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Charles S. Clark

Senior Correspondent Charlie Clark joined Government Executive in the fall of 2009. He has been on staff at The Washington Post, Congressional Quarterly, National Journal, Time-Life Books, Tax Analysts, the Association of Governing Boards of Universities and Colleges, and the National Center on Education and the Economy. He has written or edited online news, daily news stories, long features, wire copy, magazines, books and organizational media strategies.
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Pentagon Logistics Agency Sold Sensitive Military Surplus to GAO Sleeper Purchasers

July 21, 2017 In an unusual dabble in domestic spycraft, Government Accountability Office auditors set up a fake law enforcement agency and successfully persuaded the Defense Logistics Agency to sell its “employees” sensitive military surplus. GAO’s derring-do effort to test agencies’ controls against improper payments, as described in a report released July 18,...

Officials Laud House Proposal for Commission to Curb Improper Payments

July 20, 2017 Buried in the far-reaching House budget resolution that cleared committee on Wednesday is a proposal to empanel an “independent commission to find tangible solutions to reduce governmentwide improper payments.” Reaching higher than the Trump administration’s fiscal 2018 budget, the House Republican plan sets the goal of cutting unmerited payments in...

Trump Regulatory Chief Hits Ground Running for 'Fundamental Shift'

July 20, 2017 Nine days after she was confirmed by the Senate, President Trump’s regulatory chief presided over the release of a mandatory forecast of upcoming rule-making and touted savings from cutting red tape as of the administration’s six-month anniversary. Neomi Rao, a former George Mason University law professor, rolled out the Office...

A One-Size-Fits-All Approach to Civil Service Reform Won't Work, Study Says

July 19, 2017 The federal government's system for hiring, firing and measuring mission success is “fundamentally broken” and needs modernizing that moves beyond a “one size fits all” approach, says a new study from alumni of multiple agencies. The study, released on Tuesday by a task force of the National Academy of Public...

Homeland Security Frustrates Some Who Want Action on Russian Hacking

July 18, 2017 The ranking member on the Senate Intelligence Committee, Sen. Mark Warner, D-Va., was on national television on Sunday expressing skepticism about the Homeland Security Department’s recently stepped-up commitment to preventing a recurrence of Russian hackers’ efforts to interfere with the 2016 elections. “The fact that the president of the United...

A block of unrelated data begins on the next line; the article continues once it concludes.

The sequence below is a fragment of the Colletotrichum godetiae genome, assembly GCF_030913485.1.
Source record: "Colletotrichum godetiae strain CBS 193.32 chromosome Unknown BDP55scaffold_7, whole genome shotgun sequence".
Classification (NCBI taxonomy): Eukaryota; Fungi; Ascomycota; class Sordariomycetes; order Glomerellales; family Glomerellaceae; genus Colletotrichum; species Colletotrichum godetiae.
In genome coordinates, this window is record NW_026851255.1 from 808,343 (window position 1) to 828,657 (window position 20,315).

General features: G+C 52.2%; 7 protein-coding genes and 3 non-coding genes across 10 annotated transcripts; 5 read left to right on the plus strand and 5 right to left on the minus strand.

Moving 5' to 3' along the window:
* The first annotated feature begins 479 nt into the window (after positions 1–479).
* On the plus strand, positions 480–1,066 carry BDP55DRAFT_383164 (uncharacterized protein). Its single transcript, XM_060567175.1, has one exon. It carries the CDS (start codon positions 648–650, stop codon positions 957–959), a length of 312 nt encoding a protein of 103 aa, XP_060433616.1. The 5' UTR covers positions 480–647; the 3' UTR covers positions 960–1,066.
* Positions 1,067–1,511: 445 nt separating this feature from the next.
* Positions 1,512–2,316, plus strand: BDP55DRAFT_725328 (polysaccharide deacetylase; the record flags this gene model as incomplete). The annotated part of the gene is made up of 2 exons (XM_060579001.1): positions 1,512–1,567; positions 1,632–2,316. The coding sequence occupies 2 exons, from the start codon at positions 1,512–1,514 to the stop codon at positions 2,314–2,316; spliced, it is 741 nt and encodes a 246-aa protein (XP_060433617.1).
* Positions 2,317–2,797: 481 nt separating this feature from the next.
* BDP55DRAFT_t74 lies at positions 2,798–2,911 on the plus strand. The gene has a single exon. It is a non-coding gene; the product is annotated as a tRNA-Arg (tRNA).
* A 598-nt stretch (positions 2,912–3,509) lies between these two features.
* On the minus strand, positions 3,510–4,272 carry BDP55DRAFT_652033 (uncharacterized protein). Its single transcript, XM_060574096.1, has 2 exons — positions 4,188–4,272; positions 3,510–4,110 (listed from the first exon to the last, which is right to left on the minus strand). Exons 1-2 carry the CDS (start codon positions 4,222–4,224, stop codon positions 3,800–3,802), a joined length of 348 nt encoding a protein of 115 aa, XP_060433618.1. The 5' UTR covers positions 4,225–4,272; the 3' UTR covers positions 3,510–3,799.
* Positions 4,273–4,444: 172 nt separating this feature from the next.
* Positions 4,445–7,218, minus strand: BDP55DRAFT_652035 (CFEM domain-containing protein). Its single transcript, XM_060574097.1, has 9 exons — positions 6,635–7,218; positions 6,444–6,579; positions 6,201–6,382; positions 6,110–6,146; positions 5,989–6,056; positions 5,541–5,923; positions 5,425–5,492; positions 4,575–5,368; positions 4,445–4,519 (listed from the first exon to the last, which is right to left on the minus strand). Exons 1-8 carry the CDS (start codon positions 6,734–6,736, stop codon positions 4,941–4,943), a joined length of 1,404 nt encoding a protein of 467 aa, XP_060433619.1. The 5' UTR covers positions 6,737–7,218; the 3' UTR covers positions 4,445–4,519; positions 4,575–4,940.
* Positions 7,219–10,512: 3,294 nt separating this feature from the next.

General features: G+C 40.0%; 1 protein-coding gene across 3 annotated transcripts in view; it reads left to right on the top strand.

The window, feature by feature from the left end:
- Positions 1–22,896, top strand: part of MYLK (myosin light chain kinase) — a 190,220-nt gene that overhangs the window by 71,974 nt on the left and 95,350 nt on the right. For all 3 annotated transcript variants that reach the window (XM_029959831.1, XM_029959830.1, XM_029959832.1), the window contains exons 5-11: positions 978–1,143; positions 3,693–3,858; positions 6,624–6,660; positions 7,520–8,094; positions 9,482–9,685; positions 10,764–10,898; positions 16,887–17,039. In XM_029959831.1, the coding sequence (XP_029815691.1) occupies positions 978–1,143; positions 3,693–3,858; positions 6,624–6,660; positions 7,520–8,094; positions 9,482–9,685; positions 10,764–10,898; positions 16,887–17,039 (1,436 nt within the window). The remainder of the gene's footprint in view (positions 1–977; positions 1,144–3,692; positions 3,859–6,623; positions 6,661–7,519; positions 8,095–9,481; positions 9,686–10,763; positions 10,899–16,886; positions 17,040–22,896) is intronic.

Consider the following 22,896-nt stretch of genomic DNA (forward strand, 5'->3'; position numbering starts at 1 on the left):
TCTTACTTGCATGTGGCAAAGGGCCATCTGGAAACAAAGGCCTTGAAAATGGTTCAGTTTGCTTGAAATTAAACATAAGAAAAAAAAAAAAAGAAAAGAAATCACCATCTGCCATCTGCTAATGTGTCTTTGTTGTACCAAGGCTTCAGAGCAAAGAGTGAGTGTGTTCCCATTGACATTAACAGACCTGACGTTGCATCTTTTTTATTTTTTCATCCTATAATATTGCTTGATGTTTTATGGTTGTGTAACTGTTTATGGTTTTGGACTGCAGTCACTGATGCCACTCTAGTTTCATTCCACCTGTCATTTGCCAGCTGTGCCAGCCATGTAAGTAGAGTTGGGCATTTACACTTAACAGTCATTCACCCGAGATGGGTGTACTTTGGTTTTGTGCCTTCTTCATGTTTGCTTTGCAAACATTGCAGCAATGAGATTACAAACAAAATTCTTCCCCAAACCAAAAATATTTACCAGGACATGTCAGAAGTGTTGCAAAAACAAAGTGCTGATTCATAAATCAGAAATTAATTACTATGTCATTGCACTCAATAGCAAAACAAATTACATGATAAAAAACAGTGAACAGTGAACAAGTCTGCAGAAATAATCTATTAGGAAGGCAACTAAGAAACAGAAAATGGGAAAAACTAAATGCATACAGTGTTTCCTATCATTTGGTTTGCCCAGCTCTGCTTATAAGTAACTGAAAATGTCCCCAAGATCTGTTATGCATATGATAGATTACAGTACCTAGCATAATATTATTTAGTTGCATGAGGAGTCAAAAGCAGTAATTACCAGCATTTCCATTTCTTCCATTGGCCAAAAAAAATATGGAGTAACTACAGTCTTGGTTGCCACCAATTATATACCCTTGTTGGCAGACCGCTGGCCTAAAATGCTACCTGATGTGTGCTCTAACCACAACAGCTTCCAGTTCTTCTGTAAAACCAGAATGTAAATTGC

Ex-Diplomats Protest Trump Plan to Move Key Bureaus Out of State Department

July 18, 2017 Amid objections from retired diplomats and some lawmakers, the State Department is seeking to allay concerns over a report that the Trump administration reorganization plans would move visa approval to the Homeland Security Department. As first reported last month by CNN, the White House Domestic Policy Council and Secretary of...

IRS Should Improve FOIA Document Retrieval, Watchdog Finds

July 17, 2017 Four years after charges of political bias rocked the Internal Revenue Service, the watchdog who played a key role in the controversy has faulted the procedures by which the tax agency retrieves internal documents in response to Freedom of Information Act requests. The Treasury Inspector General for Tax Administration in...

Fugitive Kentucky Social Security Fraudster Gets 12 Years in Prison

July 17, 2017 Officials laboring in the governmentwide effort to thwart improper payments could take satisfaction in Friday’s Justice Department announcement that a Kentucky attorney who had pleaded guilty to seeking to defraud Society Security of $550 million drew a prison sentence of 12 years. But the chief conspirator is on the lam....

Mislabeled Weapons Raise Risk of Accidental Explosions in South Korea

July 14, 2017 Air Force munitions crews working with the South Korean military need to improve the way they label the weights of munitions on the peninsula, both to prevent accidental explosions and to conserve storage space, a watchdog found. In a redacted report formerly classified as secret, the Defense Department inspector general...

Pentagon Watchdog Compiles Recommendations That Could Save $34 Billion

July 13, 2017 The Defense Department’s watchdog on Thursday released a 450-page compilation of more than 1,298 open recommendations Pentagon has yet to implement, including 58 with the potential save the department $33.6 billion. Addressing subjects ranging from planning for the use of nuclear weapons, to the disinterment of deceased service members from...